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Seeing Keith at the Funeral


" I saw you today at the reception..."  

Okay. I'm going to give a little explanation of why this "fact" is so important to me, and why I consider it a "sure kill" for credibility. Most of you probably "get" this, but the people on LARS sure didn't, so I think it bears explaining.

When I was a (very) young, starry-eyed Brian fan, I read everything I could get my hands on, the more colorful the better. One of the books I thumbed through was Tony Sanchez's. It looked really interesting, but then when I got to Brian's death, Sanchez claimed that Keith (and Anita, IIRC) attended the funeral.

"Wait a minute," I thought. "Aren't they infamous for 'not' attending? Isn't that a blot on their reputations? Didn't other people have explanations of why Keith and Anita 'weren't' there? What gives?

I didn't buy the book. Later, I got Nicholas Fitzgerald's book from the library. I loved it; I just loved it. But then, at the end, when Nicholas attends the funeral of his friend, lo and behold, he sees Keith. Well, since Tony Sanchez said Keith was there, maybe he was. Maybe Nicholas wasn't fantasizing, or out-and-out lying.

Eventually, reason won out over wishful thinking. Contemporary news accounts, filmed footage of Brian's funeral, and the accounts of *all other* major persons who attended Brian's funeral, not to mention those who explained away Keith's not being there, are not wrong. This could be a case of "evil Stones establishment covering the truth," but why would the people covering up the murder make Keith look even worse by having him skip the funeral? Did the media wipe Keith's image out of the film? Why?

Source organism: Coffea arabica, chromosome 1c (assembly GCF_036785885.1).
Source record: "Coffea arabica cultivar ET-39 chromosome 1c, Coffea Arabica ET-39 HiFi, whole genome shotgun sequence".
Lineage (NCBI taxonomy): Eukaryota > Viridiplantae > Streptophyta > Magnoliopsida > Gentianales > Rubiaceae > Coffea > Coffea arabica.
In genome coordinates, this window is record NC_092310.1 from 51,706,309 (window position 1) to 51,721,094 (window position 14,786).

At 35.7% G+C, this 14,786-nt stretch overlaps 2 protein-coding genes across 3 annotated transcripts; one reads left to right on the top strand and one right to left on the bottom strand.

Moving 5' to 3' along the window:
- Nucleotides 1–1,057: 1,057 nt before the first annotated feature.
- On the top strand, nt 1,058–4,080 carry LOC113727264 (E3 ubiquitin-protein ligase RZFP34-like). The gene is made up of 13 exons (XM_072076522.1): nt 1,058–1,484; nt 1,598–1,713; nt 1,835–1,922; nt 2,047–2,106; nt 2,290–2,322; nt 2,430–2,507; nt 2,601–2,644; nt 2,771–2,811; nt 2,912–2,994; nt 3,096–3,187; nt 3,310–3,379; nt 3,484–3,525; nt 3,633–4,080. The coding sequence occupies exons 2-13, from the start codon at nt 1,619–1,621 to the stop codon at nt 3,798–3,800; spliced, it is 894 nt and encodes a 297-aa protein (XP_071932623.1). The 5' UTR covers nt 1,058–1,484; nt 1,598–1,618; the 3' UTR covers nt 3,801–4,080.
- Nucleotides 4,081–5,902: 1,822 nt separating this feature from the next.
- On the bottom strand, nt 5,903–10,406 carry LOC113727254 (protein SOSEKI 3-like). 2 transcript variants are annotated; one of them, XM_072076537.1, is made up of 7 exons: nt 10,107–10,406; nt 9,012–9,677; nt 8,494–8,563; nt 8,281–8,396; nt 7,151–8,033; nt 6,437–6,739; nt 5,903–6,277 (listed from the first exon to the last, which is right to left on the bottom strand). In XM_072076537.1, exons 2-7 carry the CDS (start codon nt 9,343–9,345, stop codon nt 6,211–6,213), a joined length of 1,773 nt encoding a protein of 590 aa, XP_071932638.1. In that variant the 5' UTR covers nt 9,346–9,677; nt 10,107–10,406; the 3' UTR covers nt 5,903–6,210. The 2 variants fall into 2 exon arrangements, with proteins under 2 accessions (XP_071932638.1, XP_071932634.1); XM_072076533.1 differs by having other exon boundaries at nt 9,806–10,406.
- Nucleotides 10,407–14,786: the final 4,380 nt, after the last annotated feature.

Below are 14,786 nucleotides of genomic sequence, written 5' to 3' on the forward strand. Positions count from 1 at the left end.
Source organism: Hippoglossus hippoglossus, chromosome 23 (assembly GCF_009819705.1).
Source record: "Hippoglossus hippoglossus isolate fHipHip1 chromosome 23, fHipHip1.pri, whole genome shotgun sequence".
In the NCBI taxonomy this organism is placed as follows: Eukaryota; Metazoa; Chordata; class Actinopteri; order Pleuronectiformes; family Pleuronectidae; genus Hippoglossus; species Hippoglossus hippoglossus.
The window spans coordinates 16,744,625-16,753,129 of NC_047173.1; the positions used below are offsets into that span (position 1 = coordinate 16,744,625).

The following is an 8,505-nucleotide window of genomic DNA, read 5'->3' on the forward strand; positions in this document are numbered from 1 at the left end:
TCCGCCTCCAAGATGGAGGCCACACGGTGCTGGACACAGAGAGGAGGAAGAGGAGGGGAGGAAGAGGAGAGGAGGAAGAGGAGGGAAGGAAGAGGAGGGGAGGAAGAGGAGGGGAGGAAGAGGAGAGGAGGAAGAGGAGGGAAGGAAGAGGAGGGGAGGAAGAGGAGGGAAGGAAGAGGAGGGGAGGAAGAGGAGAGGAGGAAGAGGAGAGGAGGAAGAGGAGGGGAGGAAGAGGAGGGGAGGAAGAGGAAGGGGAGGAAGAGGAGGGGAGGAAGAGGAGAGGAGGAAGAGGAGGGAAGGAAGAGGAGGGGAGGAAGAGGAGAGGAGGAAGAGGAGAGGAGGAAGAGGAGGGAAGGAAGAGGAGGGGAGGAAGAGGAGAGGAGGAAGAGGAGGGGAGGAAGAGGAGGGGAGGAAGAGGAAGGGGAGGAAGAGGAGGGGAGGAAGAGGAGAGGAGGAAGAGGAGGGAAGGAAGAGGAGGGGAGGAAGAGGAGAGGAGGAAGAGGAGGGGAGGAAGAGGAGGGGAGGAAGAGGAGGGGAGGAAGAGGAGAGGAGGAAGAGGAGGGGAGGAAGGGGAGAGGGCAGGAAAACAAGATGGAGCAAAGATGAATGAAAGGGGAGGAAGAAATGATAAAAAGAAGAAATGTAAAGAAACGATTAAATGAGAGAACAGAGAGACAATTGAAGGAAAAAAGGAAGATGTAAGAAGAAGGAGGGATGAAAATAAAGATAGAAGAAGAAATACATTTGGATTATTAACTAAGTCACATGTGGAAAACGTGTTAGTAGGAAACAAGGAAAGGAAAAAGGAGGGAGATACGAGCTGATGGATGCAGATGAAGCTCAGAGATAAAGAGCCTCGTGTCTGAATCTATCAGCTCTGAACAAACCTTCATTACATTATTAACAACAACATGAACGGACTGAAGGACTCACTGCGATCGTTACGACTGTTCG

So, Sanchez and Fitgerald are wrong. Now, why is this so crucial? Well, aside from Keith's absence from the funeral being 'commented' upon, and therefore no osbcure factoid for anyone writing on the Stones, these men claim to have known Keith. They knew what he looked like, they spoke to him, Sanchez was a friend, for crying out loud. There is no reason for either Sanchez or Fitzgerald to have been confused on the matter (like, say, the incident in Phelge's book where Phelge is mistaken for Bill Wyman at the Beatles' party-- the journalists in question wouldn't have known the difference and probably wouldn't have cared).

So, if they aren't correct, and they couldn't have been easily confused, we're left with some other options-- delusion, or out-and-out fabrication... or plagiarizing from each other. If these men are deluded, fabricators, or plagiarists, they are not reliable sources for building a murder case. They are also not reliable chroniclers, period-- all the witty dialogue in Fitzgerald's book, for instance, should immediately be considered suspect. Unless the man has a truly amazing memory (which the funeral cock-up contradicts), Brian, Mick, et al probably didn't say the things Nicholas ascribes to them-- at least not in the words Fitzgerald uses. Are we clear on this?

by Diane Hall